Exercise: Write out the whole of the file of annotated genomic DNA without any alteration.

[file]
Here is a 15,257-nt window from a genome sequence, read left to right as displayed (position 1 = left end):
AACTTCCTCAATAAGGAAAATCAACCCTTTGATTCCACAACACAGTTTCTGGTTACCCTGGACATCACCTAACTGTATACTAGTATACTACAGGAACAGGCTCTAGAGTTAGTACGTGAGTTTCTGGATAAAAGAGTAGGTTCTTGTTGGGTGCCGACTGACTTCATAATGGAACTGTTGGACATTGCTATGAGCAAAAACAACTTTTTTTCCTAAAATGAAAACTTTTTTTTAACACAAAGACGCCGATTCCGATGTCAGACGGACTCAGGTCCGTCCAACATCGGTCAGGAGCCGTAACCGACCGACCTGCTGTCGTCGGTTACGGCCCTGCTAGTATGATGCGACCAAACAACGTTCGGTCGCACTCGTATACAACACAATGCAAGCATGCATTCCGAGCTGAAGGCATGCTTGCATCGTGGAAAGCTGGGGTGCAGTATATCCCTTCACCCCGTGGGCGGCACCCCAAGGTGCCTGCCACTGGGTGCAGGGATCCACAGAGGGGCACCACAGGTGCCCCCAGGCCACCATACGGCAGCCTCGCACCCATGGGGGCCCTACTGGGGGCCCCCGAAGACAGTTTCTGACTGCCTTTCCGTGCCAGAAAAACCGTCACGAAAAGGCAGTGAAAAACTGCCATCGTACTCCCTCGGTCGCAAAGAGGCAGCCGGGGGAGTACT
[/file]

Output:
Here is a 15,257-nt window from a genome sequence, read left to right as displayed (position 1 = left end):
AACTTCCTCAATAAGGAAAATCAACCCTTTGATTCCACAACACAGTTTCTGGTTACCCTGGACATCACCTAACTGTATACTAGTATACTACAGGAACAGGCTCTAGAGTTAGTACGTGAGTTTCTGGATAAAAGAGTAGGTTCTTGTTGGGTGCCGACTGACTTCATAATGGAACTGTTGGACATTGCTATGAGCAAAAACAACTTTTTTTCCTAAAATGAAAACTTTTTTTTAACACAAAGACGCCGATTCCGATGTCAGACGGACTCAGGTCCGTCCAACATCGGTCAGGAGCCGTAACCGACCGACCTGCTGTCGTCGGTTACGGCCCTGCTAGTATGATGCGACCAAACAACGTTCGGTCGCACTCGTATACAACACAATGCAAGCATGCATTCCGAGCTGAAGGCATGCTTGCATCGTGGAAAGCTGGGGTGCAGTATATCCCTTCACCCCGTGGGCGGCACCCCAAGGTGCCTGCCACTGGGTGCAGGGATCCACAGAGGGGCACCACAGGTGCCCCCAGGCCACCATACGGCAGCCTCGCACCCATGGGGGCCCTACTGGGGGCCCCCGAAGACAGTTTCTGACTGCCTTTCCGTGCCAGAAAAACCGTCACGAAAAGGCAGTGAAAAACTGCCATCGTACTCCCTCGGTCGCAAAGAGGCAGCCGGGGGAGTACT